New road traffic regulations in force

A number of new road traffic regulations came into effect on January 1 – including changes to the etiquette on roundabouts, drink-drive limitations and new rights for cyclists. There are also new rules regarding child booster seats and news for all those who thought biking was free.
But first to roundabouts, where fines for those who are not aware of changes can reach €300. It is now prohibited to travel on the lane furthest to the right unless the driver means to take the next immediate exit. Failure to comply with this new rule will incur fines between €60 and €300.
Alcohol limits are also tougher now for professionals, such as taxi- or bus-drivers, as well as those in possession of ‘new’ licences (less than three years old). The new limits are 0.2 grams of alcohol per litre of blood as opposed to the previous 0.5 grams.
Speed limits are also changing. A 20 km/h limit has been introduced for urban areas or places considered those where cars, pedestrians and cyclists “co-exist”.
There is also the new rule that everyone now must carry a Cartão de Contribuinte (tax card) if they do not have a Cartão de Cidadão (single identification card). This rule will affect ‘estrangeiro’ resident drivers as well as quite a few Portuguese who still carry a Bilhete de Identidade.
And before you think that is it, there is another new catch in the ‘Happy New Year’ Highway Code, this time regarding ear-pieces. Only single ear-pieces are allowed to be used by drivers. Thus, anyone using a double ear-piece (even if one plug is left dangling) will be liable for a fine.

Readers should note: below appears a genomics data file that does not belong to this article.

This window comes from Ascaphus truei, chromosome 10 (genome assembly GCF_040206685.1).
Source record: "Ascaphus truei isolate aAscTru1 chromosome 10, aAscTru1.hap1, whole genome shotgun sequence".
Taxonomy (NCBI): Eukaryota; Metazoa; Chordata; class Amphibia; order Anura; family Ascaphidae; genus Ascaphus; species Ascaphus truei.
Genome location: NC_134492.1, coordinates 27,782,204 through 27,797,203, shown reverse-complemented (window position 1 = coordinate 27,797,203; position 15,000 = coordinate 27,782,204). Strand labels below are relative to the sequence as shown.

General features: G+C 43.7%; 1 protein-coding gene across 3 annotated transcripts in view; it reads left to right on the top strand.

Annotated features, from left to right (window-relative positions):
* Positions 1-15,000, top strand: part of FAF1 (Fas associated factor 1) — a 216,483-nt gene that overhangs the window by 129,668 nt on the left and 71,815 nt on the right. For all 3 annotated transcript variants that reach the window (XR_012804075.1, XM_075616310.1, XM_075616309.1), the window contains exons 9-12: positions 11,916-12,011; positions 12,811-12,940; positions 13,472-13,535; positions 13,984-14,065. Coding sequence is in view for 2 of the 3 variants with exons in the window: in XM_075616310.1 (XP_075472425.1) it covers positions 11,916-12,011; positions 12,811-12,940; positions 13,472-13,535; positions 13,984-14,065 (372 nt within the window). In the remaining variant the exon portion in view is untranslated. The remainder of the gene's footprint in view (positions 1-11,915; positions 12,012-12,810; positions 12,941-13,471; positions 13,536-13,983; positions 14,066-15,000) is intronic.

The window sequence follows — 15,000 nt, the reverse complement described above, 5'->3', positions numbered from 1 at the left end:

Also, it is likely that some parents will breathe a sigh of relief knowing that children under 12 years of age measuring 1.35m in height no longer need to travel in booster seats. With the new regulations, the minimum height limit was brought down from 1.50m.
In anticipation of a welcome increase in the number of fines to be awarded, the new Highway Code will now allow drivers the possibility of paying for infractions in instalments – as long as the total fine is over €200 and the instalment is over €50.
More rights and responsibility for cyclists
Cyclists however will benefit from some welcome changes. For example, they will now be allowed to benefit from situations in which they have right-of-way or travel in pairs. And drivers overtaking cyclists need to ensure they allow for a 1.5m distance from the bicycle. Children aged under 10 on bicycles are considered ‘pedestrians’, being able to ride on pavements.
But with more power comes more responsibility – and fines. Jorge Jacob, president of the national road safety association, said that cyclists should start taking on “more disciplined” behaviour due to the new road traffic regulations, which now places bicycles on a par with motorised vehicles. This means they may well have to obtain third party insurance, just as car drivers and motorcyclists – and if they are found to be riding on pavements or down one-way streets, they could be slapped with fines.
Jacob also revealed his authority would be organising road operations to target cyclists in order to inform them of 2014’s new regulations.